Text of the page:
Letter: National Monuments Prove Bad for Forest Health

Chiricahua National Monument

National Monuments Are Bad For Forest Health

To the Editor:

I am writing in response to “Yosemite Audubon Society Supports Sierra National Monument.” This is the area between Yosemite and Sequoia-Kings Canyon where there are already many Wilderness Areas along with monuments. A Monument is absolutely the wrong thing to do. Here are some reasons why:

Years of mismanagement have made our forests overgrown, unsustainable and unhealthy. Because of the drought and the bark beetle, our forests have become tinder boxes ready to explode. Research into National Monuments reveals that timber harvest, mechanical and otherwise, will not be allowed. Advocates say that control burns are the only way to manage our forests. Control burns remove understory but not trees.

Scientific studies by Professor Bales Ph.D. and Director of the Sierra Nevada Research Institute at U.C. Merced states that the reduction of trees will not only create a healthy renewable forest, it will produce more than a million acre feet of water to be stored and used by our farmers to grow our food. Steve Brink, Vice President of Public Resources for Calforests documents that a healthy forest should only have 40-100 trees per acre. We now have 400-600 trees per acre. So Lowell’s statement that protecting the environment will enhance and improve our water supply is a fallacy.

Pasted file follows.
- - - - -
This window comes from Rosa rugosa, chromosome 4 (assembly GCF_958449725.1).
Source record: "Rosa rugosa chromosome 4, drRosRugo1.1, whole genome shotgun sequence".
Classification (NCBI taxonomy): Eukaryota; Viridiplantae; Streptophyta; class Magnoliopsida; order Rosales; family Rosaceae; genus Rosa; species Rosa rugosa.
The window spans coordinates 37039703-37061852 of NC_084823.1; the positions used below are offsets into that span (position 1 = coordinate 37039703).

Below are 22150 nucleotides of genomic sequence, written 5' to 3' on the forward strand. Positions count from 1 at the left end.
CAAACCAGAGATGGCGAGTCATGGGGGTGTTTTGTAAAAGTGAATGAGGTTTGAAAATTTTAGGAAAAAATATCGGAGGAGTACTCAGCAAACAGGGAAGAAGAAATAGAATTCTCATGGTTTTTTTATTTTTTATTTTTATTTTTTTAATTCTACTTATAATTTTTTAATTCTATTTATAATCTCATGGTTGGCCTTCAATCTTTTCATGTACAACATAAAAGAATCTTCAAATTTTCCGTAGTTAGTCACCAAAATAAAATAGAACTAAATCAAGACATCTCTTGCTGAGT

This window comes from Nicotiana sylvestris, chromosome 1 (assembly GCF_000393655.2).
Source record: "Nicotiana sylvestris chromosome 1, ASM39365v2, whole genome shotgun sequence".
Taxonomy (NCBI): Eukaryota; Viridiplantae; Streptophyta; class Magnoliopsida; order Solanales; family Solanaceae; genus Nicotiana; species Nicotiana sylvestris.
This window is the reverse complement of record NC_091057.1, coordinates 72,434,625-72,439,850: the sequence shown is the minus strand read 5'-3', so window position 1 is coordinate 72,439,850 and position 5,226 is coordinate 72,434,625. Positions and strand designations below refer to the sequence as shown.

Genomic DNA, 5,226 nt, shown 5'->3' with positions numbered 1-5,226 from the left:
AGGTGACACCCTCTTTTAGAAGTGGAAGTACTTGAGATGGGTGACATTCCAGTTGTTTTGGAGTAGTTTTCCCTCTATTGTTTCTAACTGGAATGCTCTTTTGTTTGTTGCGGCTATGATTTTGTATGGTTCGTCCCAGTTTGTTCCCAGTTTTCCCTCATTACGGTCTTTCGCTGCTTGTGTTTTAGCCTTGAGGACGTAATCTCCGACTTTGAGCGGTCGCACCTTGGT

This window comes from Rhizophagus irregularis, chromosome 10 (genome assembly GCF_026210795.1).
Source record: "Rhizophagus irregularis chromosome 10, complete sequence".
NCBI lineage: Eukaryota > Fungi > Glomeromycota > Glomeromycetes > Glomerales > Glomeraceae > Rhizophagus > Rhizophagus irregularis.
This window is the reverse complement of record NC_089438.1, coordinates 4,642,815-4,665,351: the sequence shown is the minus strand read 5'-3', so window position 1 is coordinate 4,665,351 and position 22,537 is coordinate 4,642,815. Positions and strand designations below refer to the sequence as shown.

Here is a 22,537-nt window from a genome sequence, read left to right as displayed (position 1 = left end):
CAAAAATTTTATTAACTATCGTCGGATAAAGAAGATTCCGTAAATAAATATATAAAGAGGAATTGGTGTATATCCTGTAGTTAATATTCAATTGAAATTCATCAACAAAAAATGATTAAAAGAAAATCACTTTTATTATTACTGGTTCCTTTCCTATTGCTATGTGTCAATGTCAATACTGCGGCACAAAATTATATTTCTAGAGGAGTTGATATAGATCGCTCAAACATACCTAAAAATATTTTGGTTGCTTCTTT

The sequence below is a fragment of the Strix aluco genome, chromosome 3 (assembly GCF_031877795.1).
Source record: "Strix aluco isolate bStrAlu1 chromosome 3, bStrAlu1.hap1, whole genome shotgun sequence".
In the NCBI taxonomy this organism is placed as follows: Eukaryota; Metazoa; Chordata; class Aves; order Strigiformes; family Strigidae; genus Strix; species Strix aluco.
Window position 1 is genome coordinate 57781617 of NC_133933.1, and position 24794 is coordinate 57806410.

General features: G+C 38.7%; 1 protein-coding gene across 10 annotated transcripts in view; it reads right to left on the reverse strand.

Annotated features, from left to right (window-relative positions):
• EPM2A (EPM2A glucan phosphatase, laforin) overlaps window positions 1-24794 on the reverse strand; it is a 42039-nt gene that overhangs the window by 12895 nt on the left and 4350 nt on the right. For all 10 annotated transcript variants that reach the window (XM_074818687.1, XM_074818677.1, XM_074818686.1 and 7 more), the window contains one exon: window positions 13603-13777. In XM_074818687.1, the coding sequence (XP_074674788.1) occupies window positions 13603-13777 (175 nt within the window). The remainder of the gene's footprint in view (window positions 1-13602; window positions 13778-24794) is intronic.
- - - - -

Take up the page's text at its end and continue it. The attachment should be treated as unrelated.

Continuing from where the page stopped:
Furthermore, because of the denseness of our forests, control burns not only have the potential to become out of control catastrophic wildfires, they emit tons of particulate matter and carbon into our air which we the taxpayers will ultimately have to pay for. Resurrection of mechanical timber harvest, saw mills, and co-generation plants are one of the last tools in our toolbox to mitigate this huge problem. If something isn’t done very soon our forests will burn, destroying critical habitat for all species, including humans.

He mentions the jobs that will be created through tourism. These jobs are low-paying minimum wage jobs, and they are seasonal, meaning most employees will be collecting unemployment during the off season. There are other ways to create jobs besides tourism.

Forty five years ago the sale of timber provided a steady stream of revenues to the treasury which could be used to further improve, protect and manage the public lands. We also had grazing, mining, and energy development. The elimination of these activities would dry up tax revenue that’s essential for funding schools, firehouses, and community centers. All of these activities are better paying, job creators. Our forest used to be called “The Land of Many Uses;” those signs are gone now.

One of the reasons that the Rough Fire in Sequoia-Kings Canyon was so devastating is because it occurred in a National Park, and a National Monument. The firefighting agencies could not properly fight this fire. Because of restrictions put upon them, they were not able to use the equipment necessary to contain it. 151,623 acres have been incinerated, and it is still not completely contained.

I along with many other concerned citizens do not want this for our National Forests. They have not been forgotten. They have been sorely neglected, and its time to repair the damage that we have done to them in the past. National Monument designation will not allow us to do that. It is a very big step in the wrong direction.

Kevin D. Barry

Sierra Nevada Human Rights Alliance

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